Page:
We now officially live in a post-truth world where fact and fiction are, sometimes, a bit blurred. But surely that shouldn’t apply to proven scientific facts, right?
Well not quite. It appears the science-based facts we so often love to use, sometimes as a figure of speech, are not really facts when you look at it from a different perspective.
Confused? Don’t be.
Matt Brown, a writer, journalist and a former editor of scientific manuscripts, gives the low-down on some of the science ‘facts’ that really aren’t what they seem. Be prepared to have your mind blown.
1. Nothing can travel faster than light
Since Einstein, we’ve known that nothing can travel faster than the speed of light. It’s not just that light can move pretty darn fast – roughly 300,000km (186,000 miles) every second – but also that, fundamentally, the laws of physics do not allow anything to surpass that speed.
That said, there are a few cheats we can employ to get around this limit. Under the right conditions, a wheezing tortoise can outpace a beam of light. It all depends on the medium.
If we’re talking about deep space, where there’s little to get in the way, light will zip along faster than you can possibly imagine.
This is true not just of the light we can see with our eyes, but also X-rays, gamma rays, radio waves and other forms of radiation. Stick something transparent in front of the light, and we can clip its heels.
2. The Great Wall of China is the only man-made object visible from the moon
This well-known nugget dates back much further than you might imagine.
Writing about Hadrian’s Wall in 1754, the English antiquarian William Stukeley observed: “This mighty wall of four score miles (129 km) in length is only exceeded by the Chinese wall, which makes a considerable figure upon the terrestrial globe, and may be discerned at the Moon.”
It was pure speculation, of course, but, as with so many false facts, it has that ring of plausibility. Everyone knows the Great Wall of China is a preposterously impressive structure – it must surely be visible from the Moon? Well, it’s not. Not without a telescope, anyway.
The Great Wall of China is, on average, around 6m (19.6ft) wide. The Moon is, on average, 370,139km (230,000 miles) away from the Great Wall of China.
Think about those numbers for a second and you soon realise that the landmark is nowhere near thick enough to be seen from the Moon. Standing on the lunar surface, you’d do well to make out China, never mind its Great Wall.
3. Water boils at 100C and freezes at 0C
As we all know, water freezes at 0C (32F) and boils at 100C (212F). Or does it? Well, yes, but only under very, very specific conditions.
Boiling and freezing points are fickle things. They change with altitude or, more accurately, pressure.
If you are lucky enough to own a penthouse in the Burj Khalifa (the world’s tallest building at around 828m (2,717 ft)), yet still humble enough to make your own pasta, you’d find your pan of water boiling around 97C (206F). Move your kitchen to the top of Mount Everest, and you can achieve a gentle simmer at a mere 70C (158F).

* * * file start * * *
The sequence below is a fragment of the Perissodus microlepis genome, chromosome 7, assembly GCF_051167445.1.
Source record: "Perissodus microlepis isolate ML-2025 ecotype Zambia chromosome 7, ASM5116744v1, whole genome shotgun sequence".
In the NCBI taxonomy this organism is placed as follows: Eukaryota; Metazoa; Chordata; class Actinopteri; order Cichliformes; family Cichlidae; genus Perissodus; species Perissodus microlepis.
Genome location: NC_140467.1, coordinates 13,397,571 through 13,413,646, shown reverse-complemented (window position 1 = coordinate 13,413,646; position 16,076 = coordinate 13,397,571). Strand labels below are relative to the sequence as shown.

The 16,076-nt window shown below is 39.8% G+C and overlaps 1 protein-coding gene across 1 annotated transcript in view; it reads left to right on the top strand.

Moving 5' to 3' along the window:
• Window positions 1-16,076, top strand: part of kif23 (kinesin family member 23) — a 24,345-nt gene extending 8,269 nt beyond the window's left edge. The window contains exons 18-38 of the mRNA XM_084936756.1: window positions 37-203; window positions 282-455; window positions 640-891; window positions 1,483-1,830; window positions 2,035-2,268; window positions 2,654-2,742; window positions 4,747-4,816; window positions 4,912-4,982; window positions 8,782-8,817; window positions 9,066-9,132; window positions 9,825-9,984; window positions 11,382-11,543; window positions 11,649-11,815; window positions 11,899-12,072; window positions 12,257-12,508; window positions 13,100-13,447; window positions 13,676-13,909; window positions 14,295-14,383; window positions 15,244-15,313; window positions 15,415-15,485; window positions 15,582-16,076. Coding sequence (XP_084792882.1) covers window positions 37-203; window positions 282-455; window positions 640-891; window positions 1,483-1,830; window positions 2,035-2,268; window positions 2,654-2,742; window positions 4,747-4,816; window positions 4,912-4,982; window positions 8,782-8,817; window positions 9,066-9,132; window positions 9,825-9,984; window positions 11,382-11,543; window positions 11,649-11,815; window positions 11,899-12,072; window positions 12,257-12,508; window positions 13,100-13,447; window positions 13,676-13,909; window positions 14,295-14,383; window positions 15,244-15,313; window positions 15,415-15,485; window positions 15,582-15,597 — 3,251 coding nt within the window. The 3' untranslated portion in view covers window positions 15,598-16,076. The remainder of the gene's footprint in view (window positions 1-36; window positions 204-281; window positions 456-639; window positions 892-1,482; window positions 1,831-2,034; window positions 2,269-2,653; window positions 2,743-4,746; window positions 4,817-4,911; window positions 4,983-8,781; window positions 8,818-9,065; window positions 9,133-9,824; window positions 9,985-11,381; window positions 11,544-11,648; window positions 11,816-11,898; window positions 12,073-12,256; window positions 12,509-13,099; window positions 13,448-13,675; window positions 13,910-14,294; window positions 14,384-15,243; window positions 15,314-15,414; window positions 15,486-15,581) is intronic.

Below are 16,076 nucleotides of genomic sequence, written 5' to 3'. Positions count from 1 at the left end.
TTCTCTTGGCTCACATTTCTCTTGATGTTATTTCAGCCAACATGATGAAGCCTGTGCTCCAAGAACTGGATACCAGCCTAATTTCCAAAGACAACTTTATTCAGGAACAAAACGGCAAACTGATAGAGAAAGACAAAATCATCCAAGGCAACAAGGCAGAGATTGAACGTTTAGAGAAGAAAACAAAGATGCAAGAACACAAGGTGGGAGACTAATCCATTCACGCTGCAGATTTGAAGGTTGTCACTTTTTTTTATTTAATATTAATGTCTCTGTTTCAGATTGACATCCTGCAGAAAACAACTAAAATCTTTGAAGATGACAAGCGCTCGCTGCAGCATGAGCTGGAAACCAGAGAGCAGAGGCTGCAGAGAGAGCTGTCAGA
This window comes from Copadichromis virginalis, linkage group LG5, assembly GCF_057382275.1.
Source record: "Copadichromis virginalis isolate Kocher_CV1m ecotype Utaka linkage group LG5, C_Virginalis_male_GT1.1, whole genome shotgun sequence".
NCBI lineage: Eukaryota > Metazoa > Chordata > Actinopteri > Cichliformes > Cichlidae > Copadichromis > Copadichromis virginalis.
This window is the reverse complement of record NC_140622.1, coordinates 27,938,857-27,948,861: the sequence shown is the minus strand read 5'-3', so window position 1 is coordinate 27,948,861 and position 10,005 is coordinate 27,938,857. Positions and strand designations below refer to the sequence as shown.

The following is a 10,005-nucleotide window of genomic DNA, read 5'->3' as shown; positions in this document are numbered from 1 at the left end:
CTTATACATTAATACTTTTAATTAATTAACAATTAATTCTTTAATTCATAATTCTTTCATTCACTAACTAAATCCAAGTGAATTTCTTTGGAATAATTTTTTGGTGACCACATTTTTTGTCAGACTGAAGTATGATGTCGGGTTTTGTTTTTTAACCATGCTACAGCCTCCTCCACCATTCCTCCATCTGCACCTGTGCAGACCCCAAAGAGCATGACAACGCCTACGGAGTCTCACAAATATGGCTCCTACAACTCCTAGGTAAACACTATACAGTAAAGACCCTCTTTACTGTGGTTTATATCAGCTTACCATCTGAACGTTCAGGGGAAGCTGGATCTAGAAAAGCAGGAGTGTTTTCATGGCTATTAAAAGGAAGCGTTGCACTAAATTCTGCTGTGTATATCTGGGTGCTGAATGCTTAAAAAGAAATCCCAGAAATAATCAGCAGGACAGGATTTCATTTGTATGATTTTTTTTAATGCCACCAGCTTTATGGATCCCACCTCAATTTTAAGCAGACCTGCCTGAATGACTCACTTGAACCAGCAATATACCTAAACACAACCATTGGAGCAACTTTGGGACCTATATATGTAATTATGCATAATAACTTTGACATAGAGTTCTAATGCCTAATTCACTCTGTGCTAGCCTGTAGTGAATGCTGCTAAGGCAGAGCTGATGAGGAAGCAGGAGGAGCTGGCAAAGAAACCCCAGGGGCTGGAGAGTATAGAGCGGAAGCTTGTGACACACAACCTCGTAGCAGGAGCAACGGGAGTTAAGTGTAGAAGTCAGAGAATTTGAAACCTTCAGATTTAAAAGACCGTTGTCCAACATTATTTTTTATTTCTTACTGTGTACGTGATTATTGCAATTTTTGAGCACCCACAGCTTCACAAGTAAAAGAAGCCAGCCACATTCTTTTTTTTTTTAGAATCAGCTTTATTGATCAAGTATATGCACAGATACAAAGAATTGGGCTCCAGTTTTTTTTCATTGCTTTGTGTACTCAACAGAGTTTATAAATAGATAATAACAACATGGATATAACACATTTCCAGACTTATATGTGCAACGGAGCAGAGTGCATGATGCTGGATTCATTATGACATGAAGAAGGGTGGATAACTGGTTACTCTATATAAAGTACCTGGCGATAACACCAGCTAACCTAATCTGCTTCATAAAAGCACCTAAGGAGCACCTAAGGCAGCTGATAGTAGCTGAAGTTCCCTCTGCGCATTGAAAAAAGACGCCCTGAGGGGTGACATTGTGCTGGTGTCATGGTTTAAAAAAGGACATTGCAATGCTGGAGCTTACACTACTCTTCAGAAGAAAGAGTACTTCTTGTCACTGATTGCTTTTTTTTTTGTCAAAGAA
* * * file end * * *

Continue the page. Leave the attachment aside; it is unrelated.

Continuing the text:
It’s worth noting that the effect of altitude on boiling point is a real factor for many people.
The 50,000 citizens of La Rinconada in Peru, for example, perch some 5,100m (16,728 ft) above sea level. The water in their kettles boils at 83C (181F). The two million inhabitants of La Paz, the administrative capital city of Bolivia, must settle for tea at 88C (190F). Such differences matter when preparing food.
4. Everest is the world’s tallest mountain
The one thing every schoolchild learns about geography is that Mount Everest is the world’s tallest mountain.
As facts go, it’s as unassailable as the mountain would itself be to the typical schoolchild. Yet, like with so many other science ‘facts’, it depends how you measure and define.
Everest’s height is usually given as 8,848m (29,029 ft). That measurement is the height of its summit above sea level.
But what if a mountain carries on beneath sea level? That’s the case for Mauna Kea, a volcano that crowns the main island of Hawaii. Take a look on Google Earth and it’s clear that much of this volcano is beneath the waves. Measured from the seabed to its summit, Mauna Kea would top 10,200m (33,465 ft).
Were the oceans ever to recede, then this giant would, by all measures, be the tallest peak on Earth.
5. Hair and nails continue to grow after death
The notion that hair and nails continue to grow beyond death is a common one, perpetuated in Gothic horror stories, a thousand B-movies and, most recently, The Walking Dead. So is it true?
Rigorous clinical trials would have a hard time winning ethical approval, and no-one has done a controlled study, but nobody needs to. The idea of any part of the body continuing to grow after the heart has stopped is nonsensical. For any tissue to grow, its cells must divide and multiply.
This needs energy in the form of glucose, with a side serving of oxygen to drive the process. If your heart isn’t beating, then your blood isn’t circulating; if your blood isn’t circulating, then no fresh oxygen is reaching your extremities.
Without this oxygen, cells can’t divide; your hair and nails cannot grow.
Adapted from Everything You Know About Science is Wrong (hardcover) by Matt Brown, published by Batsford, priced £9.99.